With the prices of lidar dropping, you probably scan your construction site a lot more than you used to, and ClearEdge 3D has a new solution to help you make the most of it. Verity is a quality control tool that compares point clouds of your as-built against your design model, and helps you verify that work went according to the plan. Simply put, this information helps you catch mistakes before they require rework—and big expenses.
To find out how Verity stands out among similar solutions on the market, SPAR caught up with ClearEdge 3D’s VP of product management, Kelly Cone, for more details.
Built on ClearEdge’s Expertise
Where many solutions compare the point cloud data directly to the design model to provide variance information, Verity takes a different approach. It uses algorithms similar to those in EdgeWise (ClearEdge’s software for extracting features and objects from point cloud data) to map the geometry to the point cloud.
“We’re not generating geometry from scratch,” Cone says. “We’re working with the original model data provided and actually fitting that to the point cloud.” This process creates something like an as-built model, which Verity then compares to the design model to generate variance information.
Benefits of this Approach
Cone argues that this method offers fundamental advantages. “For example,” he says, “we’re able to look for rotational variance and translational variance. Basically, we know where a point should be on the geometry based on where it was designed, and we know where it is on the as-built geometry. This allows us to do a geometric comparison rather than just a point cloud deviation analysis.”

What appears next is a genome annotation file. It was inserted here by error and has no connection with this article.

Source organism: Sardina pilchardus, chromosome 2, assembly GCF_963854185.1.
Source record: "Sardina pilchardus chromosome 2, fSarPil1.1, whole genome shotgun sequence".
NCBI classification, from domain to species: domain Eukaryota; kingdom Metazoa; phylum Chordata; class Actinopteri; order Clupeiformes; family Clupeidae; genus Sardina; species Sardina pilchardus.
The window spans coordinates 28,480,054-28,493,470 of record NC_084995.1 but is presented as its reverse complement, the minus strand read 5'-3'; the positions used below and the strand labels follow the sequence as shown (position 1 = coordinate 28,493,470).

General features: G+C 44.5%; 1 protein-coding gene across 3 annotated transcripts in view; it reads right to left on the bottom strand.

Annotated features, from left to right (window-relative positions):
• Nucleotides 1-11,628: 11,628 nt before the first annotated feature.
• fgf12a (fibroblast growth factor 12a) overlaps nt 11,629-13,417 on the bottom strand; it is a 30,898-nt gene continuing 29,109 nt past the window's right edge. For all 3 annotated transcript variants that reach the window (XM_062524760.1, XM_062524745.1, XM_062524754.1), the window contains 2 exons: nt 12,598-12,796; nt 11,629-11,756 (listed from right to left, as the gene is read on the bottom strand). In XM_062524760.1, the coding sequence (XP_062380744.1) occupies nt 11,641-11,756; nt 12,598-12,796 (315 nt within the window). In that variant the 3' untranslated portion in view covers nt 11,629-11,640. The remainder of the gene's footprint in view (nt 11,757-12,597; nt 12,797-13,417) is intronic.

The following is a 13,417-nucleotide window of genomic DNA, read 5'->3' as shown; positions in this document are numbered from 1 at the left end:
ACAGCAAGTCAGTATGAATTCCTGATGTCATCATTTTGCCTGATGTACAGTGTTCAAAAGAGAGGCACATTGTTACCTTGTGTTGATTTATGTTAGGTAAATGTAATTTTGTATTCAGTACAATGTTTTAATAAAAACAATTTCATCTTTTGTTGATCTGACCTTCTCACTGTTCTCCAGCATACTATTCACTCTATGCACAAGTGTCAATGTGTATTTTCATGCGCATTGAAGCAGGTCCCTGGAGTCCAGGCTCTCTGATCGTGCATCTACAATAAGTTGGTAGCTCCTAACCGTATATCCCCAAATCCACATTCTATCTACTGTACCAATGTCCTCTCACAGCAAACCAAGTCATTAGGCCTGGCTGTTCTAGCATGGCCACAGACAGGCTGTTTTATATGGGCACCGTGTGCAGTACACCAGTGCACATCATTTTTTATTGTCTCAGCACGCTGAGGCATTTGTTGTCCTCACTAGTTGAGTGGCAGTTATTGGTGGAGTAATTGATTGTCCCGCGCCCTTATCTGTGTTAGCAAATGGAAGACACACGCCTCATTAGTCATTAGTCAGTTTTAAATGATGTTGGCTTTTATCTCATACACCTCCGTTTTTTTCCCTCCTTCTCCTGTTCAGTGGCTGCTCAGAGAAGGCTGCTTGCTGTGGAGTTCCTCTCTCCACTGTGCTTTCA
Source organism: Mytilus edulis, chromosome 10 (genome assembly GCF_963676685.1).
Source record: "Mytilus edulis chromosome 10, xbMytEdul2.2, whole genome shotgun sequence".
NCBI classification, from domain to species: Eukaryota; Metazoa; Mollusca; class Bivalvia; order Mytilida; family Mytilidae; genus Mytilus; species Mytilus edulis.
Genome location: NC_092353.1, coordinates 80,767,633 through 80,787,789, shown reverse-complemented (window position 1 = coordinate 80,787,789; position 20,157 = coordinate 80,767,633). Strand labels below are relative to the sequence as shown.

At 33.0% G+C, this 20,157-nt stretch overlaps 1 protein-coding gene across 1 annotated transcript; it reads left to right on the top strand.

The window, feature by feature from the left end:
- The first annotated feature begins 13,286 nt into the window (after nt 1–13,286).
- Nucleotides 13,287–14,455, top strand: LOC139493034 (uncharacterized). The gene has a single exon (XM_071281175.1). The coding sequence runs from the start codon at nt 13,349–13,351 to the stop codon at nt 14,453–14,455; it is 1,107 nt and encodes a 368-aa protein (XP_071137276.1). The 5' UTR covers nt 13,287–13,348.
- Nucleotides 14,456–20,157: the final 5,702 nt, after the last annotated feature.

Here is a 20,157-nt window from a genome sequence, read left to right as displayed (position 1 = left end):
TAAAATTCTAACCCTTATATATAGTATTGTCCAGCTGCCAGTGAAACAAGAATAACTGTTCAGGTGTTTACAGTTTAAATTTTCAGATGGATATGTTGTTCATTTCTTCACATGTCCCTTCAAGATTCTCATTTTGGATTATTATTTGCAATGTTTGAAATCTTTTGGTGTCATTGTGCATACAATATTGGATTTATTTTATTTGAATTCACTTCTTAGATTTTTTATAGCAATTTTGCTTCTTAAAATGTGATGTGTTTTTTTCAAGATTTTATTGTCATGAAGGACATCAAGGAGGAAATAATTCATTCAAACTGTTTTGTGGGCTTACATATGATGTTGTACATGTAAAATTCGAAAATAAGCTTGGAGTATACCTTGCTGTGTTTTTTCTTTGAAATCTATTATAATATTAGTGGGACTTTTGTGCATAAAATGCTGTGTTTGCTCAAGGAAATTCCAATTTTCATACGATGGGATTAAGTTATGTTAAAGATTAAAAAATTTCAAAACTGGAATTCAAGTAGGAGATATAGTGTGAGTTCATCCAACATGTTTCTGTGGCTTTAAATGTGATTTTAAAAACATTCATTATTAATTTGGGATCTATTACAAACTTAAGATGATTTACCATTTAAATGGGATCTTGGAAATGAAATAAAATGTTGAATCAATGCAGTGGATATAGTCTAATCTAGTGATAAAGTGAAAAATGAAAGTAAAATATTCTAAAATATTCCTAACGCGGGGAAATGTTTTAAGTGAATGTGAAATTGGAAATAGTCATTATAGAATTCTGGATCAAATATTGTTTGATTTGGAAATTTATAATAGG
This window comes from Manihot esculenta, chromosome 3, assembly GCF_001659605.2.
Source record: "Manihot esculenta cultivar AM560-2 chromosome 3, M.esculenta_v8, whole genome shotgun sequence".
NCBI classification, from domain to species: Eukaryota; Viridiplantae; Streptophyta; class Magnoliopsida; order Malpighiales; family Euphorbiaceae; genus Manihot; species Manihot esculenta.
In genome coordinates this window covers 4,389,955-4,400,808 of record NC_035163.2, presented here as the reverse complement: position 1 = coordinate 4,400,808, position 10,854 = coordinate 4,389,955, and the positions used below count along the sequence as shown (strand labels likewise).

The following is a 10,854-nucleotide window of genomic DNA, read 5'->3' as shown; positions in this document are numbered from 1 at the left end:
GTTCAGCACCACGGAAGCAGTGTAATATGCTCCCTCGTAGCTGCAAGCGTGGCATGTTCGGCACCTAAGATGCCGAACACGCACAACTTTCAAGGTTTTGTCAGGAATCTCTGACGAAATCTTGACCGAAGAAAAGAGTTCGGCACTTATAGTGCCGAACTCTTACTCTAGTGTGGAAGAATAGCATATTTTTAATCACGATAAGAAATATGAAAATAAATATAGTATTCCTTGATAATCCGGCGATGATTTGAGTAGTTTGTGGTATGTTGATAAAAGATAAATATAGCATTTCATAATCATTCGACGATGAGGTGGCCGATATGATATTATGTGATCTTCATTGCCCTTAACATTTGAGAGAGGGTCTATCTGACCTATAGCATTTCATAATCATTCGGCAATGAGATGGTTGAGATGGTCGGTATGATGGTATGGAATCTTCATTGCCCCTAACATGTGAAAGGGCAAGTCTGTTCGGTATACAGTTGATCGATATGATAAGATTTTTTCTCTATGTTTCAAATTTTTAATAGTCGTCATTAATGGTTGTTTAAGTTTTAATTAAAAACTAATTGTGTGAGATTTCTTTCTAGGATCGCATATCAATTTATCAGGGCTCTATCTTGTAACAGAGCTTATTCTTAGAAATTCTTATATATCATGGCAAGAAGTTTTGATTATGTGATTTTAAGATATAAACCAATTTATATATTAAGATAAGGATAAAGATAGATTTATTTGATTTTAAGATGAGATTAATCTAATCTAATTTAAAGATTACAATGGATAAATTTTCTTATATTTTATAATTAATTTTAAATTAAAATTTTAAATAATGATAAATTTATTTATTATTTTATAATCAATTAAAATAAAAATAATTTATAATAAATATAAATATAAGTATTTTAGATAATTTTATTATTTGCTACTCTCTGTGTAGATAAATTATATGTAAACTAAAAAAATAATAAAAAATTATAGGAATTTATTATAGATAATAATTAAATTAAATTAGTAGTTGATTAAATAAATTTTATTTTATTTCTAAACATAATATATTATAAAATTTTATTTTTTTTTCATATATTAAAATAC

Verity’s deviation analysis on a beam obscured by a wall.
Here’s one way that approach plays out: Imagine that you’ve scanned a beam up to the point where it intersects a wall, and this beam was installed at an angle to the wall instead of perfectly perpendicular as intended. Verity will fit the geometry of the beam to that set of points, and that geometry will show the positioning of the whole beam—even the part that hasn’t been scanned.
“We know,” says Cone, “that 12 feet away the angle is compounded. The actual deviation of that beam may be three or four inches, whereas the data from where it was scanned might show a deviation—at worst—of one or two inches.”
ClearEdge’s approach also offers very accurate heat-mapping. Cone offers an example of a pipe that is installed close enough to the right place that the points scanned near the top of the pipe are very near the intended location of the bottom of the pipe. Approaches that compare the point cloud back to the model sometimes mark a portion of the points for that beam as green when they happen to be close to the intended geometry.
Verity’s deviation analysis of a pipe
Verity maps the points to the as-built geometry first, then compares that to the as-designed geometry to determine the deviation. This means that the software measures any point back to the part of the surface it belongs to–not just the closest surface. In the Verity screenshot above, the points on the pipe that differ from the magenta (as-designed) geometry are marked red, no matter how close they are to being correct.